2 Samuel 5:25; 1 Chronicles 14:16
An ancient Canaanite city at the junction of the Philistine plain and the Judean foothills. It was taken and retaken by Egyptians and Israelites and was an important stronghold in the Maccabean wars. See Joshua 10:33; 16:3,10; 21:21; Judges 1:29; 2 Samuel 5:25; 6:67; 14:16; 20:4.
The excavation of ancient Gezer was carried out to completion before World War I. The excavation was such a revelation of the extent and character of patriarchal civilization that it completely revolutionized knowledge concerning that age.
At Gezer, together with Lachish, was first learned the real character of the High Place. The city stood on a prominent height overlooking the plain of Sharon, affording an extensive view of the Judean mountains, and so was really a high place, as every High Place was. The worshiper ascended above the distractions of this world and got nearer to God; thus the fundamental idea was good; but, alas, the horrid orgies that were enacted at Canaanite High Places made them objects of abhorrence. Here first at Gezer was learned the real character of such a place of worship. Standing stones, ten in number at this particular High Place, were found in situ. Of the acts of worship of these places little, of course, can now be known, but the cemetery of little children under eight days of age, buried alone alongside the High Place is gruesomely suggestive of the child sacrifice of the firstborn, which was practiced among the Canaanites.
Four distinct periods of history were learned from the layers of debris at Gezer, and these were dated with a good degree of definiteness by the Egyptian remains found in all the layers of history in the mound down to the time of the Israelite monarchy. At that time Solomon gained complete possession of Gezer by marriage with the daughter of Pharaoh (1 Kings 9:15,16).
In the lowest layer of ruins were distinct remains of the earliest inhabitants, cave-dwellers, as first inhabitants are in most lands. The exact ethnic classification of these people cannot be determined from these remains, but the Bible says that the first inhabitants of Canaan were Hamites. It can only be determined from the antiquities here that these earliest inhabitants were not Semites.
These first people were followed by others who were Semites, an invasion from the north. They brought in an extensive civilization, now well known to have been Amorite. Their habits were Semitic and their portraits are unmistakable Semitic. They set up a civilization which developed into a great seacoast Amorite empire.
This Amorite civilization, in the next upper layer of debris in the mound of Gezer, by unmistakable evidence shows the incoming of the Israelites. These learned from the Philistines to make pottery, and, in their Hebron pottery especially, left Cretan forms of pottery with Hebrew names on the jar handles.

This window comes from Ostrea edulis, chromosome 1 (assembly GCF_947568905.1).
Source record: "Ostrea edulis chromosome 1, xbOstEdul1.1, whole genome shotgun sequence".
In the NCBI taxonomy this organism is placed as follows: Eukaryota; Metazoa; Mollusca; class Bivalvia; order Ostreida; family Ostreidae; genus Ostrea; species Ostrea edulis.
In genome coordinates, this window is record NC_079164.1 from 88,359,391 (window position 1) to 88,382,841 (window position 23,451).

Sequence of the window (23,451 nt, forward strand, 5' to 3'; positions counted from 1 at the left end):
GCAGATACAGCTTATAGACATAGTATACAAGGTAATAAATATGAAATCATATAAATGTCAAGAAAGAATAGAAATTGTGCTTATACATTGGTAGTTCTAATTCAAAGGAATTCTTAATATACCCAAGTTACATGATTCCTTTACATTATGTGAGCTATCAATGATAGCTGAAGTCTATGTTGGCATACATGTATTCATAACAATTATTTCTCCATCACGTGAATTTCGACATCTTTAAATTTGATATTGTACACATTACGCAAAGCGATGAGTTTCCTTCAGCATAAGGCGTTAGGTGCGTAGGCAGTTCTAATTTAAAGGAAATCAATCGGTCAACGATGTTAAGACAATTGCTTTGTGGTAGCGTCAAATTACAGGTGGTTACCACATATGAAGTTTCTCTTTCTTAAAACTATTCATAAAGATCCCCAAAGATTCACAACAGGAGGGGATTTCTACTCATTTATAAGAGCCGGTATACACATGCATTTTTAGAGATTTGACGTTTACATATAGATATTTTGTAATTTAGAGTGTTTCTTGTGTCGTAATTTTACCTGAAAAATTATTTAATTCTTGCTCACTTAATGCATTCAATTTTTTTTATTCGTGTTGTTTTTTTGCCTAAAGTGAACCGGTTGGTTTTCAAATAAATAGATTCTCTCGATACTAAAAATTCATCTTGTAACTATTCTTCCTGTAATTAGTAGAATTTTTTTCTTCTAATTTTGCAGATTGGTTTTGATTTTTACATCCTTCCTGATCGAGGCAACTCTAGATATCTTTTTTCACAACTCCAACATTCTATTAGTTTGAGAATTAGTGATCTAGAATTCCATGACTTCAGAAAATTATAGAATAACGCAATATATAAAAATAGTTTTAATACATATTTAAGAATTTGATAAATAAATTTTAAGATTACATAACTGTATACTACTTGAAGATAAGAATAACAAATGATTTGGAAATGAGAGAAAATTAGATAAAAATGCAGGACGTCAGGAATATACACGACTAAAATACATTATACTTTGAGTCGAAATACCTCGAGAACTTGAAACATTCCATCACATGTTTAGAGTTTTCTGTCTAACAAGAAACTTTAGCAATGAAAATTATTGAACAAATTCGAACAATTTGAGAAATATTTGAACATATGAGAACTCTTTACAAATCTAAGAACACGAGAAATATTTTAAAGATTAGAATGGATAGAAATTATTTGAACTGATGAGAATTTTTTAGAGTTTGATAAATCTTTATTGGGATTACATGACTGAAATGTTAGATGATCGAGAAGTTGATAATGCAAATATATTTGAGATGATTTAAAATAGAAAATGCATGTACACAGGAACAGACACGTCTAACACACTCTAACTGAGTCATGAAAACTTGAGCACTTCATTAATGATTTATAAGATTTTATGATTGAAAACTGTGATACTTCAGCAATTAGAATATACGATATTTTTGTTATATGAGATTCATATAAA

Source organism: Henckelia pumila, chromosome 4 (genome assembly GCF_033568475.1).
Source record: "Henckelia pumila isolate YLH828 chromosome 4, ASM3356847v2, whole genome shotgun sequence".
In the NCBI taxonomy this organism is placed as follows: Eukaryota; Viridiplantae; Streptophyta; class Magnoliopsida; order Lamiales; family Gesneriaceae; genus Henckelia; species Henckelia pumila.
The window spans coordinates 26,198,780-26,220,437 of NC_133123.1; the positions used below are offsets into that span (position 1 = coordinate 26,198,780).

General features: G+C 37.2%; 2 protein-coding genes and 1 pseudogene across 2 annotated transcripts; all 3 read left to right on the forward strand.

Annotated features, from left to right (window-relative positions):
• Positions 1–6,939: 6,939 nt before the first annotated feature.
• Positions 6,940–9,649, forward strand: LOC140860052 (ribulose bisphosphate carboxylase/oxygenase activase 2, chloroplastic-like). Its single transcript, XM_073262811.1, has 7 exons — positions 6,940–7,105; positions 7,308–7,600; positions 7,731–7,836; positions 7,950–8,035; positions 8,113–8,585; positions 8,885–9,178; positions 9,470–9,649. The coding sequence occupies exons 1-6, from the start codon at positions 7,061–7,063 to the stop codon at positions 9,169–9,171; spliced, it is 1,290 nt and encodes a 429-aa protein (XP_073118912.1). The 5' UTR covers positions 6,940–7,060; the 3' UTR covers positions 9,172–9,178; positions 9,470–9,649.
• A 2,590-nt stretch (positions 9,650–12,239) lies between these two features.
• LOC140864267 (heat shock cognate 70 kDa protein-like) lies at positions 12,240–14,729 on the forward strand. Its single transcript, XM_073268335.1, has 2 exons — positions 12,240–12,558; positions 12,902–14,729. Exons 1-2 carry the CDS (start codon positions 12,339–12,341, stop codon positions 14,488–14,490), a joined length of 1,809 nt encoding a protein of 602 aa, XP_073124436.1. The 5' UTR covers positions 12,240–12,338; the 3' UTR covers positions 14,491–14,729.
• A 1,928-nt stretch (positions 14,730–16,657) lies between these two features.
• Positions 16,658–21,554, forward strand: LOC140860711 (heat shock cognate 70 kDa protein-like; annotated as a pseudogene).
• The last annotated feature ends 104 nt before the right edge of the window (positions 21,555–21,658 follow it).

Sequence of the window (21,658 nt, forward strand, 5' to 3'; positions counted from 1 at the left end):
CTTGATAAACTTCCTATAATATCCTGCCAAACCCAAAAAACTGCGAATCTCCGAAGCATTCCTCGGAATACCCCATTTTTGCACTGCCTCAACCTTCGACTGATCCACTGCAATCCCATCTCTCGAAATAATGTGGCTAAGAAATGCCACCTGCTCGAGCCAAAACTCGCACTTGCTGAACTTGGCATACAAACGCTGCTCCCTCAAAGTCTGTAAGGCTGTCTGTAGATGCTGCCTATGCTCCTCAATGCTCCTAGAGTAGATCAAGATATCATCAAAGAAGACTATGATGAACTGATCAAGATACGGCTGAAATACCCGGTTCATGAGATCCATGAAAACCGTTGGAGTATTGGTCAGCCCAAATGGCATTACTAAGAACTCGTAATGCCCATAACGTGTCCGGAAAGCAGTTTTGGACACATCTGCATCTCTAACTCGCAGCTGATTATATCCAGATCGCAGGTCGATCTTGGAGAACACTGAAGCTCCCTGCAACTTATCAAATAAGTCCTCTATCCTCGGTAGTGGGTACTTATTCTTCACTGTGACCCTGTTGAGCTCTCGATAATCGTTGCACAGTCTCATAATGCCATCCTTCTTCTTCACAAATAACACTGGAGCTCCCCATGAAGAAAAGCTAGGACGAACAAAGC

Following the Israelites on down to late times, is a mixture of Greek and Maccabean and Roman and Crusader and Arabic ruins.
That the excavations do actually confirm the Book of Joshua as it stands is evident from a careful comparison of the Book with the discoveries. The Israelites are represented to have received the vineyards and olive orchards of the Canaanites and their houses "full of all good things." They have the same materials for pottery and in the main the same use for pots, and in coming in out of the desert it is but natural that they should learn the arts and crafts of the Canaanites. They fell into many of the customs of the Canaanites, even idolatry at the High Places. They intermarried with the people of the land, though contrary to the commandment. They yielded also much to the practices of the Canaanites in religion. Only late in the period of the Judges, toward the great emergence of religion in the time of the monarchy, did the pure religion of the Israelites seem completely to triumph over the religion of the Canaanites. Again this triumph was turned into defeat in the great apostasy, when the Israelites lapsed once more into Canaanite idolatry.
Now exactly such a state of things both in customs and in religion is evidenced by the discoveries. There was perfectly manifest at the ruins of Gezer a change in Canaanite religion when the Israelites came in. The High Place was encroached upon with dwellinghouses, certainly indicating a decline in reverence for the High Place. The human sacrifices cease altogether, the barbaric burial customs, food and weapons in the grave, were supplanted by the symbolism of a lamp smothered in two bowls, a beautiful token of the going out of a light. Thus the result of this great excavation at Gezer is in exact accord with the Book of Joshua as it stands.